Every day, I’m proud to help the technology industry and its ecosystem come together, succeed and change the world. But Spider-Man’s Uncle Ben and Winston Churchill had it right: With great power comes great responsibility. We in tech now have great power. To use it well — and not have it stripped away from us — we need to focus on the enlightened long-term interests of our industry and the people we serve. That starts with understanding our role and responsibility — and engaging with those we affect.
We have plenty of historical examples of industries that failed to do this. Most of us can recall companies that obfuscated or denied their impact on health or the environment, even as that evidence grew to the contrary. Most of us have seen companies blame customers for negative impacts of their products, even as those companies invested immense resources in promoting dependence or even physical addiction.
We in tech can do better. And we can draw on our own cultural roots to do so.
Most people I know in technology joined the business not only to build wealth — or because we love to compete (although we certainly do) — but also to make a difference in the world. Most of us have been attracted by tech’s foundations in logic, science and meritocracy: a device or app works well if it’s been designed and built well, not because somebody powerful and important says it does. We need to apply the same principles to our societal impacts.
As an example, let’s consider one issue that’s gotten an awful lot of publicity lately: screen time, which is time spent using a device such as a smartphone, tablet, computer, television or game console. This has gotten an awful lot of publicity lately. Perhaps most notably, Dr. Jean Twenge has published findings correlating the rapid growth of smartphones and social media with abrupt deterioration in the rising generation’s attention spans, mental health and ability to form intimate connections.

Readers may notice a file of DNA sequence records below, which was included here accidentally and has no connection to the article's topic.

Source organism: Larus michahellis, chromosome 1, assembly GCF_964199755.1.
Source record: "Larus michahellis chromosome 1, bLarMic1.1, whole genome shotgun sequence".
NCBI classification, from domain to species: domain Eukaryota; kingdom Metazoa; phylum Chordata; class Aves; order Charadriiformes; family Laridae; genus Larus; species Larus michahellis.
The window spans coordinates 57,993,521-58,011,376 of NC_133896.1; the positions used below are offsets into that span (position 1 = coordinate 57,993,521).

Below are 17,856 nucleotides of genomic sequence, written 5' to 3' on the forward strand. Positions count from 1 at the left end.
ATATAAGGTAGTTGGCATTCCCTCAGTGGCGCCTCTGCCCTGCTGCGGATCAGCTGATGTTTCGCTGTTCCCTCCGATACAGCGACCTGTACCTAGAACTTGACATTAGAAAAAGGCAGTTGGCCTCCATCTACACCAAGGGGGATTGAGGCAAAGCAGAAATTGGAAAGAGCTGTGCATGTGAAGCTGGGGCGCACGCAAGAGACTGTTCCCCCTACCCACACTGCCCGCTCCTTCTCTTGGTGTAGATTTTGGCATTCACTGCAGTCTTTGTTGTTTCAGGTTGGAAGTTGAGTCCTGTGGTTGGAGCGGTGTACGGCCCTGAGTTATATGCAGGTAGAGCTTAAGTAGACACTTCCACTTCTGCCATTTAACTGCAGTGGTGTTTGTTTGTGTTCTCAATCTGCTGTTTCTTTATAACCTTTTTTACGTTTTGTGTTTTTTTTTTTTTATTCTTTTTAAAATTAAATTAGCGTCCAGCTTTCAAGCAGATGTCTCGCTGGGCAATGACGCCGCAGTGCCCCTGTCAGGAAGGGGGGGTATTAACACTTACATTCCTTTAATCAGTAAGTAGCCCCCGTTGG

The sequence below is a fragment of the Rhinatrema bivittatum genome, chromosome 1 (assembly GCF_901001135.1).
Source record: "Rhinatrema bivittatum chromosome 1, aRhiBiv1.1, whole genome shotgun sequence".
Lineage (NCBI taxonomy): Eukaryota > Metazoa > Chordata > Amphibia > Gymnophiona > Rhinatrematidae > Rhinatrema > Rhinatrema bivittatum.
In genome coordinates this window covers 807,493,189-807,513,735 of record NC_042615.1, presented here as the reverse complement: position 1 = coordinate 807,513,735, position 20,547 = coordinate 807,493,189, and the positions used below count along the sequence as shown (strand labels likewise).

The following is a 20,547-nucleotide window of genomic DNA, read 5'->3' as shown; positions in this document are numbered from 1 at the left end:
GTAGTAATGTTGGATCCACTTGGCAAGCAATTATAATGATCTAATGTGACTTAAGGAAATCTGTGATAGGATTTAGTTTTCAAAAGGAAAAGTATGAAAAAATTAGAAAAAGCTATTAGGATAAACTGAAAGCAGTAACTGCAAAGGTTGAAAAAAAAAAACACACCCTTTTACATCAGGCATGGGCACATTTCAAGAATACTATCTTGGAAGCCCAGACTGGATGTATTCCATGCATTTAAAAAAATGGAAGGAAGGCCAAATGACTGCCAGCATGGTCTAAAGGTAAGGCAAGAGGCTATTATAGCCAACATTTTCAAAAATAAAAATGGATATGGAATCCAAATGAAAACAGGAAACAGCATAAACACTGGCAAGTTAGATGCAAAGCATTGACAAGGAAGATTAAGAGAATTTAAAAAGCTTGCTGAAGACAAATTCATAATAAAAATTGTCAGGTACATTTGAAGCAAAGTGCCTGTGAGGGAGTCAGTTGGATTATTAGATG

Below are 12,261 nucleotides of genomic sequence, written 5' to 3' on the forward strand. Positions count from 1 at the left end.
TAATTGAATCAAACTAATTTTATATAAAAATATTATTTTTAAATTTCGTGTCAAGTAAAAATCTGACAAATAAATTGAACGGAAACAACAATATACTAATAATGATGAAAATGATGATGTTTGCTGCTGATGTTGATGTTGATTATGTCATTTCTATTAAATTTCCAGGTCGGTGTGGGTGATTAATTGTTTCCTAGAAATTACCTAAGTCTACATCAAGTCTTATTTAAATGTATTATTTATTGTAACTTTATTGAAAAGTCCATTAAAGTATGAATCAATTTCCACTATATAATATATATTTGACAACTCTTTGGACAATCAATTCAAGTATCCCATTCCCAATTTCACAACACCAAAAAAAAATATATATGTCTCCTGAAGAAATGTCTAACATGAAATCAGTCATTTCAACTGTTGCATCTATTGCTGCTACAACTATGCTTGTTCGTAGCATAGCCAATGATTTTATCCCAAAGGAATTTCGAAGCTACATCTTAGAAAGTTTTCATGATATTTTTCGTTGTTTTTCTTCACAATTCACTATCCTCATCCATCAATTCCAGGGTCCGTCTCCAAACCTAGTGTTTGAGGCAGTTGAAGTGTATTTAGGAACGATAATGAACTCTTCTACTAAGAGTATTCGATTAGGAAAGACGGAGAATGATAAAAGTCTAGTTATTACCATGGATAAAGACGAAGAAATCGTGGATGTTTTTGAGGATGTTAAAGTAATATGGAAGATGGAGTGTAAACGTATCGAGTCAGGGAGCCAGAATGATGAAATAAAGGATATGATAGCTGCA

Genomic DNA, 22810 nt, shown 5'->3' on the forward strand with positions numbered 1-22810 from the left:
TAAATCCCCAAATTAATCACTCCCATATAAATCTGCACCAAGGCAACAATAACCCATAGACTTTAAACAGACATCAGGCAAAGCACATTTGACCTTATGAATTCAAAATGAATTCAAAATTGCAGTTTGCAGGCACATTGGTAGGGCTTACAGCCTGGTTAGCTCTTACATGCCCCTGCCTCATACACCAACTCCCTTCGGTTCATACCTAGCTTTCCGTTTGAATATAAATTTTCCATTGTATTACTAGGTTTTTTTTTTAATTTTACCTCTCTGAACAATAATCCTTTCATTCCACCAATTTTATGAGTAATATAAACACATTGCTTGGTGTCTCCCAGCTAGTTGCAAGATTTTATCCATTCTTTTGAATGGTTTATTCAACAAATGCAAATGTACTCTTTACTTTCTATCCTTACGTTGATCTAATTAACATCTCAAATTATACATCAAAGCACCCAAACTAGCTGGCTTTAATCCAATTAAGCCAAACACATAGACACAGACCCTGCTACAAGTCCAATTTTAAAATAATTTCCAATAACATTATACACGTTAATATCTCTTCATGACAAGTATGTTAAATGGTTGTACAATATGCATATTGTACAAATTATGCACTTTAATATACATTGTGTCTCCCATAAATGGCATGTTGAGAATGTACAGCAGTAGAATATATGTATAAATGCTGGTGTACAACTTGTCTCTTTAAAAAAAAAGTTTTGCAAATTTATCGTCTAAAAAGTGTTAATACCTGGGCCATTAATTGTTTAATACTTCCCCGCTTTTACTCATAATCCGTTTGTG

While some may find Twenge’s results questionable, worrisome evidence links excessive screen time to obesity and sleep disturbance. Furthermore, as the American Academy of Pediatrics notes, heavy parental use of mobile devices tends to reduce the interactions with children that create emotional connection, improve child health outcomes and development of language, cognition, social skills and self-regulation of emotion.
As a parent, I for one am still limiting my 7- and 10-year-old daughters’ screen time disproportionately, compared to their friends. My girls are close to disowning me — but I personally doubt I’ll regret my strict stand in the years to come. As for us in the tech industry, what do we do with the admittedly imperfect knowledge we have about screen time? To begin with, we ought to help promote objective research in the field and resist the temptation to reflexively minimize it. Then, perhaps, we ought to consider how such findings affect the way we invest in (and build) our products and services.
Some of us might conceivably adjust business models found to be overly dependent on generating dopamine hits. Finally, when a preponderance of evidence does arise, we shouldn’t use the excuse of imperfect knowledge to avoid action.
Screen time is, of course, just one example. But it points to a wider lesson: Some disruptions are improvements. But some aren’t. And disrupters share responsibility for trying to tell the difference.
James Barrood is CEO and president of the New Jersey Tech Council.